There are many opportunities for Singapore companies in Cambodia and Laos, and leaders of both countries have encouraged Singapore to increase trade and investments, President Tony Tan Keng Yam said.
Urging Singapore businesses to venture into these markets, he said: "Businessmen who come here have to be prepared to take a long-term view and put in the hard work now before the situation is settled."
He was speaking to Singapore reporters in an interview at the end of state visits to Cambodia and Laos.
Both Asean members are old friends of Singapore and their development priorities are opportunities for Singapore companies, Dr Tan said. Their economies have also been growing at a rapid 7 per cent a year in recent years.
He said: "We have a very strong brand here and we should take advantage of that. The main areas of interest in Cambodia and Laos also fit in very well with our expertise."
Both countries are keen to develop the tourism sector, where Singapore can lend its experience.
Over the past week, Dr Tan met his counterparts and leaders in Phnom Penh and Vientiane, and visited the heritage-rich tourist destinations of Siem Reap, the gateway to the Angkor Wat temple complex, and Luang Prabang, Laos' former royal capital.
Recalling his last trip to Siem Reap two decades ago, he said he found the town transformed on this visit - bustling, with first-class hotels. "It shows how much one industry can do for a country," he said.
More can be done, Dr Tan added.
Singapore can work with both countries on the human resource aspect of tourism, such as in training hotel and service staff, he noted. "We have (hotel and tourism educator) Shatec, and the ambassador here is working with the Lao government here to see whether we can start something here," he said.
Singapore is already involved in human resource development in both countries, which are among the top recipients of technical assistance under the Singapore Cooperation Programme (SCP).
The SCP counts Lao Prime Minister Thongloun Sisoulith, who was in Singapore for a three-month English language course in the late 1990s, among its alumni.
Mr Thongloun shared his SCP experience with Dr Tan when he hosted the President to lunch this week.
"It's a small investment for us, time for him, but it pays off dividends in the long run and this lasts a lifetime. This gives an example that we don't need a lot of resources and money, but target areas where they are in need," said Dr Tan.
More than 12,800 Cambodian and over 12,300 Lao officials have attended SCP courses since 1992.
Other areas Singapore companies can look at include healthcare, logistics, real estate and food processing, Dr Tan said, noting that some companies are thinking of transferring their food processing facilities to Cambodia or Laos to be closer to food sources.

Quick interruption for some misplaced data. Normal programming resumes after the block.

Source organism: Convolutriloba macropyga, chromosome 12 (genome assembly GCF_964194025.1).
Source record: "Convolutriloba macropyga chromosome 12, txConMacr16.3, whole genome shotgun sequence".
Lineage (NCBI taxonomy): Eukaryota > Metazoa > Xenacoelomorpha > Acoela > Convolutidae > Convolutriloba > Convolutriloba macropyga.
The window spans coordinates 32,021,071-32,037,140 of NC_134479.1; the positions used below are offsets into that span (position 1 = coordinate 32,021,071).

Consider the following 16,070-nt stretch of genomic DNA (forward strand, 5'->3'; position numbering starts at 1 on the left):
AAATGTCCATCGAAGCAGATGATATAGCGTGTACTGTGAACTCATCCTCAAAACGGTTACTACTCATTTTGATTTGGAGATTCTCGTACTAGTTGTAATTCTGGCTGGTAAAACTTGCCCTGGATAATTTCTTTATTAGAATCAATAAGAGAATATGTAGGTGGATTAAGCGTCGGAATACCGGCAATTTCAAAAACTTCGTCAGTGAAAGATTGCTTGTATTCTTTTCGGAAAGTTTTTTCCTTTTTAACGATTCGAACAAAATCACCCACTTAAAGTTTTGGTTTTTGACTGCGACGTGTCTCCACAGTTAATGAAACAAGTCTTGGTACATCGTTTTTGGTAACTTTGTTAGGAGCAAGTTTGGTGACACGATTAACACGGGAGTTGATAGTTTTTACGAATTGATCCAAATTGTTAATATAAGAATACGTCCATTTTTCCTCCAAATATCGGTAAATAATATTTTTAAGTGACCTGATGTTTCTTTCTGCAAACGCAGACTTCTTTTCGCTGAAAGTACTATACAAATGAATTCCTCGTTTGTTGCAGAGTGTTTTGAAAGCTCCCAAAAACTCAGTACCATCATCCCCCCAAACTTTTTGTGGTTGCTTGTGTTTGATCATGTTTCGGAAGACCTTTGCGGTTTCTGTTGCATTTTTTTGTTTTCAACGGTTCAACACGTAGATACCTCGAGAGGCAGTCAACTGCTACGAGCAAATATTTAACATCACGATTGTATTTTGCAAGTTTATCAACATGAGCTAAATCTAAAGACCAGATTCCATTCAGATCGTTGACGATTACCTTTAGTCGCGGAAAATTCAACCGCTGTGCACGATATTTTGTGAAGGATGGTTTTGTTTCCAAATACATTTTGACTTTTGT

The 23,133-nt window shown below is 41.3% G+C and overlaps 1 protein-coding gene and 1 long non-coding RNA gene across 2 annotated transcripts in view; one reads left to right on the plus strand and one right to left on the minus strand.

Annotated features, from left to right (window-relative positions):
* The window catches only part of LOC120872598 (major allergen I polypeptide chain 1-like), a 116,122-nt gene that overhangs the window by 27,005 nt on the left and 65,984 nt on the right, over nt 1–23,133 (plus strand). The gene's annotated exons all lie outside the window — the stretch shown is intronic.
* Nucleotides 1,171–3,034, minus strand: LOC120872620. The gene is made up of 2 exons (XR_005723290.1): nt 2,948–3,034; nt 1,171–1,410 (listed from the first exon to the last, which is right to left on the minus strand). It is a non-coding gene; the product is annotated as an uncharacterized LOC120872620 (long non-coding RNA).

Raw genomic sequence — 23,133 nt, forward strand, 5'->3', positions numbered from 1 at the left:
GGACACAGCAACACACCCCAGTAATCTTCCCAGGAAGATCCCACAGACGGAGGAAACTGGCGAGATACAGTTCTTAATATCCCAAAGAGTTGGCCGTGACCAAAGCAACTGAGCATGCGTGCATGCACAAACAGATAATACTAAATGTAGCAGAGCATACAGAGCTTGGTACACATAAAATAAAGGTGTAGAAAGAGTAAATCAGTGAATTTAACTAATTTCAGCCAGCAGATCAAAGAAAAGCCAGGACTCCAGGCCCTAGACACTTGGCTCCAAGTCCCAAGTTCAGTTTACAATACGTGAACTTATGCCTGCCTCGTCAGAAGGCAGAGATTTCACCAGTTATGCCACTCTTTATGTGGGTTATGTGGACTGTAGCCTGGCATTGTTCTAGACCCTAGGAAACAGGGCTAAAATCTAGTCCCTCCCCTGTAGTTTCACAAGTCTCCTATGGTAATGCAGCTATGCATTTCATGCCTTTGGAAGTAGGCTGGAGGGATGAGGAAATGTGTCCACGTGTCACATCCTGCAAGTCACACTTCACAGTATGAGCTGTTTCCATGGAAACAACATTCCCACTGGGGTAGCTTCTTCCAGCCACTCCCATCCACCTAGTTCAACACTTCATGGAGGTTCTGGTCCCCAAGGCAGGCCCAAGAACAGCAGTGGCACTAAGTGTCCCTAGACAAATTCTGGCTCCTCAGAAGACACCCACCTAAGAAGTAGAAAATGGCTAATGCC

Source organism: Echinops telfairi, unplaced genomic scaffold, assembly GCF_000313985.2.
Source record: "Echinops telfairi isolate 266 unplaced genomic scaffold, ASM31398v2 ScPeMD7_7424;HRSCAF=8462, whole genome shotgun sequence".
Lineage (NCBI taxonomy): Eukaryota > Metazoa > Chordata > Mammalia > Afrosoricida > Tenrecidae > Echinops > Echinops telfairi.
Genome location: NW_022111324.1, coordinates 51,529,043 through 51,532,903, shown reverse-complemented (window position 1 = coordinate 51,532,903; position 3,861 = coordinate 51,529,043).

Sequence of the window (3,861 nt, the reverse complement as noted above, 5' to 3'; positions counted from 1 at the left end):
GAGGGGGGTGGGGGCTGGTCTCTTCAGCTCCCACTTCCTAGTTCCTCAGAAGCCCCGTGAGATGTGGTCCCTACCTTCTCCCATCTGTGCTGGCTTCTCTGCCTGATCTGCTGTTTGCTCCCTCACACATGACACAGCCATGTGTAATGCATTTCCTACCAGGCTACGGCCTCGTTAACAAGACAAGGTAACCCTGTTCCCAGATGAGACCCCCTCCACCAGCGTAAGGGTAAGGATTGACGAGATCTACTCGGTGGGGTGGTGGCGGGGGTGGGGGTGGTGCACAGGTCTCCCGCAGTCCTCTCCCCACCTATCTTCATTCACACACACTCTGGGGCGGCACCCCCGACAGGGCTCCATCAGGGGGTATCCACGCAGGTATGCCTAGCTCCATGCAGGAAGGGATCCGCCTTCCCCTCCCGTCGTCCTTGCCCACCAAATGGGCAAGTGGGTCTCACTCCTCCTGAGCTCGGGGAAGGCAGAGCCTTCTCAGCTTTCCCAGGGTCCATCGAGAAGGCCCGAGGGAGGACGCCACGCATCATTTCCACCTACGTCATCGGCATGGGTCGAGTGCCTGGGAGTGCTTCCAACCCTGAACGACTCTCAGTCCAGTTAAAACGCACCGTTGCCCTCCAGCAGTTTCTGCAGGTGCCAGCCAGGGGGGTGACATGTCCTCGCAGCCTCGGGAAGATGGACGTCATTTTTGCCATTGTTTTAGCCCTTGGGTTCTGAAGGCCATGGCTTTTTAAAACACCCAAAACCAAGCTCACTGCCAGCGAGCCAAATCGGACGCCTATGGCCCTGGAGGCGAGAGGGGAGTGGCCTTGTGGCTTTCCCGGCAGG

He added that recent enhancements in air connectivity as well as bilateral agreements on avoidance of double taxation between Singapore and both countries, will support companies to explore these business opportunities.
He also hoped his visits have opened more doors for Singapore companies amid uncertain global economic conditions.
Fortunately, Asean remains a bright spot. "Singapore is fortunate to be located in South-east Asia," Dr Tan said. "Asean - with its population of 600 million, with the Asean Economic Community - will be a major growth engine for the world. And Singapore is well-placed to take advantage of that fact."
Asean celebrates its 50th anniversary this year and Singapore will assume chairmanship of the regional grouping next year. Dr Tan's latest visits mean he has visited all nine other Asean members as President.
Asean is one of the most successful groupings of countries in the world and is working towards greater integration, he noted, adding: "The world ahead is uncertain but with the goodwill generated between our governments and our leaders, I am sure we will continue on this progressive path."
Cambodia and Laos are at a different level of development, but are committed to the Asean Economic Community, and Asean integration will benefit all members, he added.
Singapore, as a small country, must continue to reach out to its region and beyond, he said.
"We are a price-taker, not a price-maker, so to make our way in the world, we have to make ourselves relevant to Asean, to Asia, and the rest of the world," he said. "In that way, we can make an impact which is disproportionate to our small size and population."